Russia vows to help Syria "break through" crippling U.S. sanctions
Damascus — Russia's Deputy Prime Minister Yuri Borisov pledged on Monday that his country would help Syria's government survive crippling U.S. economic sanctions. Borisov spoke during a visit to Syria's capital five years after Moscow launched its military intervention in Syria, which helped turn the tide of the war with U.S.-backed rebels back in President Bashar Assad's favor.
"We are expecting to sign a pact in December, during my next visit to Syria's capital, that would outline a new framework for trade and economic ties between the two countries for the coming years," Borisov told reporters at a joint news conference with the Syrian foreign minister in Damascus, after the delegation met with Assad.
The Russian said the latest round of U.S. sanctions, known as the Caesar Act, were "strangling" the Syrian people. "In fact, this is a blockade, a destructive position by the United States and Western countries that we are making joint efforts to break through," said Borisov.
Russian Foreign Minister Sergei Lavrov, visiting Damascus for the first time since 2012, was also at the news conference. He said the Russian delegation's visit, "focuses on the prospect of cooperation to develop relations between the two countries in light of new developments in the region."
Syrian official sources quoted Assad as saying that he wanted to expand business ties with Russia to help Syria's crippled economy cope with the U.S. sanctions, which he said threaten to undermine military gains achieved in the war with Moscow's help.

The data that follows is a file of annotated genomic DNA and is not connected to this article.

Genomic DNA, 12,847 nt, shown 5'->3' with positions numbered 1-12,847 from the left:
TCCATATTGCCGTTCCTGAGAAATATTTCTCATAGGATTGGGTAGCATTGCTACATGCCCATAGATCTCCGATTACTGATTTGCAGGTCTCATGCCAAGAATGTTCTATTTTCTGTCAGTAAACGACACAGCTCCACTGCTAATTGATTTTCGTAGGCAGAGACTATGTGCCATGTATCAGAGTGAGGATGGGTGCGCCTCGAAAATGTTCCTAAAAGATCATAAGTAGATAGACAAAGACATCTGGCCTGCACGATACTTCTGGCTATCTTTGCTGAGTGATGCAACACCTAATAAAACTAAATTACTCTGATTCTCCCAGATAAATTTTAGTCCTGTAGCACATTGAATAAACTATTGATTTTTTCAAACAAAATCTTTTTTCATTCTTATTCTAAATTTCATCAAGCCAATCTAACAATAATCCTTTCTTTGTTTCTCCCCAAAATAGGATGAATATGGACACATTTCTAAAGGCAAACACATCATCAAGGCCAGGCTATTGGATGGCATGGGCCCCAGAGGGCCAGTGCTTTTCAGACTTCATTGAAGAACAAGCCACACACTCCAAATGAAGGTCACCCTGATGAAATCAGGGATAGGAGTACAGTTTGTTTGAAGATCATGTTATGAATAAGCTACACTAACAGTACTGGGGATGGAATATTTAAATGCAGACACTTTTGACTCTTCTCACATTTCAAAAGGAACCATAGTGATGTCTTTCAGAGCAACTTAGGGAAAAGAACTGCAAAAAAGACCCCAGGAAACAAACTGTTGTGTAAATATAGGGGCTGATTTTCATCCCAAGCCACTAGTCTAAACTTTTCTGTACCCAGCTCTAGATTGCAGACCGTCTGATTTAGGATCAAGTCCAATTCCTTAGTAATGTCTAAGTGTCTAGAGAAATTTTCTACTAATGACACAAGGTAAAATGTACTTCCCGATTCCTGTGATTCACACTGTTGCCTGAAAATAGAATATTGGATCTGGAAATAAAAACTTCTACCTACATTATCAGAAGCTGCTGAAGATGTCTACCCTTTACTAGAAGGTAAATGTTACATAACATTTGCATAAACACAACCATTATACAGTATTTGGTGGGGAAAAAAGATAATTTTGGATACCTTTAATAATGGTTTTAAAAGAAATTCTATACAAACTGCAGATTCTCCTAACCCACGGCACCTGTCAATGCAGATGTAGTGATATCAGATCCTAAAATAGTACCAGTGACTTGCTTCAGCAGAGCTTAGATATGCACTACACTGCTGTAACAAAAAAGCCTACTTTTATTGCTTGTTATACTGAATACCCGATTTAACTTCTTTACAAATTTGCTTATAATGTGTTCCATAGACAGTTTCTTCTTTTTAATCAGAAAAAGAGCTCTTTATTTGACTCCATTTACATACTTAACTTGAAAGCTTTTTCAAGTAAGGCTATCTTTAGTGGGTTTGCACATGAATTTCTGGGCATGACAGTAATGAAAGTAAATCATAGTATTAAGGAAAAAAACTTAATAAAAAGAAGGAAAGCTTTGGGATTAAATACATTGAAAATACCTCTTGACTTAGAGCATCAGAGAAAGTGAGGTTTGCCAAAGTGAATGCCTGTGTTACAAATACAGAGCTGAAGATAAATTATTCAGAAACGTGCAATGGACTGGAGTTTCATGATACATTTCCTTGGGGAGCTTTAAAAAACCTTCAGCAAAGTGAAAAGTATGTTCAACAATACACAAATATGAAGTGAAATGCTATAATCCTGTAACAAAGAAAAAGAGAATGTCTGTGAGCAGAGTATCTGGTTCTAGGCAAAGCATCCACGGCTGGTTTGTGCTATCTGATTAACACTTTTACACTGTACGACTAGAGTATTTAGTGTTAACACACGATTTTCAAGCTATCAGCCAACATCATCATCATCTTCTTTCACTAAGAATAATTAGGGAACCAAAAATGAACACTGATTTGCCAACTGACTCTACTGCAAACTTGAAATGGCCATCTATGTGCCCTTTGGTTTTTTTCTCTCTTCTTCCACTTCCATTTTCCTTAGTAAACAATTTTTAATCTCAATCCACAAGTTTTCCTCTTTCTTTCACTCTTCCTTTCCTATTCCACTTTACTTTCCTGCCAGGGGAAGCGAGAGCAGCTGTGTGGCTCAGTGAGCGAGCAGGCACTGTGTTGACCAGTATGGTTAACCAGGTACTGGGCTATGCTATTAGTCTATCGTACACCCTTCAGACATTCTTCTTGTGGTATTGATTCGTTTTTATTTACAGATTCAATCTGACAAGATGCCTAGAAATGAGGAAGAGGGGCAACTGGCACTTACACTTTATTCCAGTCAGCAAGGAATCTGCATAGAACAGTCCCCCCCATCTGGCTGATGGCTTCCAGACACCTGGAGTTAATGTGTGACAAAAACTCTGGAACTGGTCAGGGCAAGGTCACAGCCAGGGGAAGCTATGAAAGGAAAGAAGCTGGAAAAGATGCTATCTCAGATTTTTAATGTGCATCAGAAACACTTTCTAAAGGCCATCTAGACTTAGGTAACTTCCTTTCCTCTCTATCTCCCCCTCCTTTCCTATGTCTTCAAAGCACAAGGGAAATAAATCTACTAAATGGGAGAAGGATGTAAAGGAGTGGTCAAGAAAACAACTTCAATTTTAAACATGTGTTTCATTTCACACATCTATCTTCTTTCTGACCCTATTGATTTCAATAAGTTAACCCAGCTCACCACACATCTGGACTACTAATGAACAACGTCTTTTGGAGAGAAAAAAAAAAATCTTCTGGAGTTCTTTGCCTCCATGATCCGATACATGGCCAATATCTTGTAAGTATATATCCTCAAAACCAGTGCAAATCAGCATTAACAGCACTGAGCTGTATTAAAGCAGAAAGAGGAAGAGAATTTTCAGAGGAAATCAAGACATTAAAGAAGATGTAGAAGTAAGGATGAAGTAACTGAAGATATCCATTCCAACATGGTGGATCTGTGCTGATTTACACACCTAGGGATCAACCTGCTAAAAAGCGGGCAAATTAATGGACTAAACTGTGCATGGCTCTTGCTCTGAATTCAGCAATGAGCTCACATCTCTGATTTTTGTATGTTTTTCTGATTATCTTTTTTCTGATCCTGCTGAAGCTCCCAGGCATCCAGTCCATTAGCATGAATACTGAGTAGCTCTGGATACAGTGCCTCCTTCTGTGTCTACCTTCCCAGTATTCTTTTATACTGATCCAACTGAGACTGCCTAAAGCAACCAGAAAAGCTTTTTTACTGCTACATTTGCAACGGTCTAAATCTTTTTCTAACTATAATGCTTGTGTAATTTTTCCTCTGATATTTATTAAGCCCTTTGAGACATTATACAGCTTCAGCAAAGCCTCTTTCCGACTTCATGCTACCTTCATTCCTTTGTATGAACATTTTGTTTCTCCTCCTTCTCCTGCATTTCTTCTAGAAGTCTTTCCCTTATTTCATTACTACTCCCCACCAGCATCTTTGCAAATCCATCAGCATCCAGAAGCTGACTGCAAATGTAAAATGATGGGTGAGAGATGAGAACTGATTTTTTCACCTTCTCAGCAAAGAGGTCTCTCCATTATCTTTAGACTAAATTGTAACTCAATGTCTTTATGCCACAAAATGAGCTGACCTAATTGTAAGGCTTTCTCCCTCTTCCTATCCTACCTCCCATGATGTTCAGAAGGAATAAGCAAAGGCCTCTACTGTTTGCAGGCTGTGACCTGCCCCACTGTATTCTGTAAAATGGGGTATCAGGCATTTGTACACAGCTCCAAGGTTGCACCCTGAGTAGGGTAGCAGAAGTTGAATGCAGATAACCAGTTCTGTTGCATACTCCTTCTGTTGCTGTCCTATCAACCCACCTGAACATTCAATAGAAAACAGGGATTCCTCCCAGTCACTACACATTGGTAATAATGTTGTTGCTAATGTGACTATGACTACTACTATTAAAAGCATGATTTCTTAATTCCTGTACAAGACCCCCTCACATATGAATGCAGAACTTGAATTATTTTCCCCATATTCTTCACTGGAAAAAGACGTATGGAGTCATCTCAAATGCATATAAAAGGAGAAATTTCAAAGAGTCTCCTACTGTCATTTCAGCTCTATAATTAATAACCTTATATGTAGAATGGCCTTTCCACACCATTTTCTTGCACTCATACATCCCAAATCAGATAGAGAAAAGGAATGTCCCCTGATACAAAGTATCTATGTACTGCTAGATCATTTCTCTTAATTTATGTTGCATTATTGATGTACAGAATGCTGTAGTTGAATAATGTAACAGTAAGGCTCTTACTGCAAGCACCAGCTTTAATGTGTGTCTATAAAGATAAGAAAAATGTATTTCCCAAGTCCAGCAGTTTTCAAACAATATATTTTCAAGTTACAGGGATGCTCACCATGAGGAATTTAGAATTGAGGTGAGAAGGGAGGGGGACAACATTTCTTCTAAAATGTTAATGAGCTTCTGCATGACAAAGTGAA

"The government is determined to continue to work with Russian allies to implement signed agreements and to ensure the success of Russian investments in Syria," Assad said, according to state media.
Although Assad has regained control over most of the territory he lost during the civil war, the economy is in tatters. Many Syrians have fallen into poverty and the domestic currency has lost 80% of its value.
Russia has remained a steadfast ally of Assad throughout Syria's devastating nine-year war, lending vital military, economic and political support. Russian troops have fought alongside Syrian government forces since 2015, and President Vladimir Putin has visited the war-torn country twice, most recently in January.
In addition to the toll on the economy and infrastructure, the war has left more than 380,000 people dead and pushed millions out of their homes and into jam-packed camps for refugees and internally displaced people.
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